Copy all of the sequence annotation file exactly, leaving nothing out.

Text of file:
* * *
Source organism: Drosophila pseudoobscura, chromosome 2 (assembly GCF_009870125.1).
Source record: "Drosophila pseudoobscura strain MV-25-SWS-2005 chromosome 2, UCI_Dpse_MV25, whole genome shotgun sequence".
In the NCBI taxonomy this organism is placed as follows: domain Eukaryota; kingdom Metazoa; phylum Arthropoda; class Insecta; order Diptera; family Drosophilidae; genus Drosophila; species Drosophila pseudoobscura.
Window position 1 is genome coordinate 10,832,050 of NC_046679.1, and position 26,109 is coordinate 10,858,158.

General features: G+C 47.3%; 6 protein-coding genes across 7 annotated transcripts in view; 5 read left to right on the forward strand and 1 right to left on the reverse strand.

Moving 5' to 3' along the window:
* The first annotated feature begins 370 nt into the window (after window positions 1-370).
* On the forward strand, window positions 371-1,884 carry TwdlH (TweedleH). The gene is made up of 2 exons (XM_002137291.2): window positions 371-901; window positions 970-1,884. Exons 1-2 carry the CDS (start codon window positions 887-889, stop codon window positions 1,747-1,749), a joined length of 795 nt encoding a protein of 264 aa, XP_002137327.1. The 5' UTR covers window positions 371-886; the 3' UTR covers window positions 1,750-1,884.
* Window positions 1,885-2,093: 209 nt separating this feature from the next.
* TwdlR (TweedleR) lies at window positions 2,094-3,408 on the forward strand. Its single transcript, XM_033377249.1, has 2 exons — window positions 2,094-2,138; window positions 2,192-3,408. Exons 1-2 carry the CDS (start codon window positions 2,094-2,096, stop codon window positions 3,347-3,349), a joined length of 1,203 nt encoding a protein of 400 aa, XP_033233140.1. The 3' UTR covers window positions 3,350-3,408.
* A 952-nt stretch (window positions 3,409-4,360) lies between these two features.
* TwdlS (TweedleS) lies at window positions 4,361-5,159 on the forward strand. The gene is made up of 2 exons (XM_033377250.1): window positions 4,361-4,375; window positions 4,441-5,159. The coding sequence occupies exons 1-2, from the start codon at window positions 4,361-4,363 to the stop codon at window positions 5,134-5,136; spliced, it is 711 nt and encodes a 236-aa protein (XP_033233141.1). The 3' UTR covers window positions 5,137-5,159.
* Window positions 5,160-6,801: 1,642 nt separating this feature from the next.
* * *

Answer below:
Source organism: Drosophila pseudoobscura, chromosome 2 (assembly GCF_009870125.1).
Source record: "Drosophila pseudoobscura strain MV-25-SWS-2005 chromosome 2, UCI_Dpse_MV25, whole genome shotgun sequence".
In the NCBI taxonomy this organism is placed as follows: domain Eukaryota; kingdom Metazoa; phylum Arthropoda; class Insecta; order Diptera; family Drosophilidae; genus Drosophila; species Drosophila pseudoobscura.
Window position 1 is genome coordinate 10,832,050 of NC_046679.1, and position 26,109 is coordinate 10,858,158.

General features: G+C 47.3%; 6 protein-coding genes across 7 annotated transcripts in view; 5 read left to right on the forward strand and 1 right to left on the reverse strand.

Moving 5' to 3' along the window:
* The first annotated feature begins 370 nt into the window (after window positions 1-370).
* On the forward strand, window positions 371-1,884 carry TwdlH (TweedleH). The gene is made up of 2 exons (XM_002137291.2): window positions 371-901; window positions 970-1,884. Exons 1-2 carry the CDS (start codon window positions 887-889, stop codon window positions 1,747-1,749), a joined length of 795 nt encoding a protein of 264 aa, XP_002137327.1. The 5' UTR covers window positions 371-886; the 3' UTR covers window positions 1,750-1,884.
* Window positions 1,885-2,093: 209 nt separating this feature from the next.
* TwdlR (TweedleR) lies at window positions 2,094-3,408 on the forward strand. Its single transcript, XM_033377249.1, has 2 exons — window positions 2,094-2,138; window positions 2,192-3,408. Exons 1-2 carry the CDS (start codon window positions 2,094-2,096, stop codon window positions 3,347-3,349), a joined length of 1,203 nt encoding a protein of 400 aa, XP_033233140.1. The 3' UTR covers window positions 3,350-3,408.
* A 952-nt stretch (window positions 3,409-4,360) lies between these two features.
* TwdlS (TweedleS) lies at window positions 4,361-5,159 on the forward strand. The gene is made up of 2 exons (XM_033377250.1): window positions 4,361-4,375; window positions 4,441-5,159. The coding sequence occupies exons 1-2, from the start codon at window positions 4,361-4,363 to the stop codon at window positions 5,134-5,136; spliced, it is 711 nt and encodes a 236-aa protein (XP_033233141.1). The 3' UTR covers window positions 5,137-5,159.
* Window positions 5,160-6,801: 1,642 nt separating this feature from the next.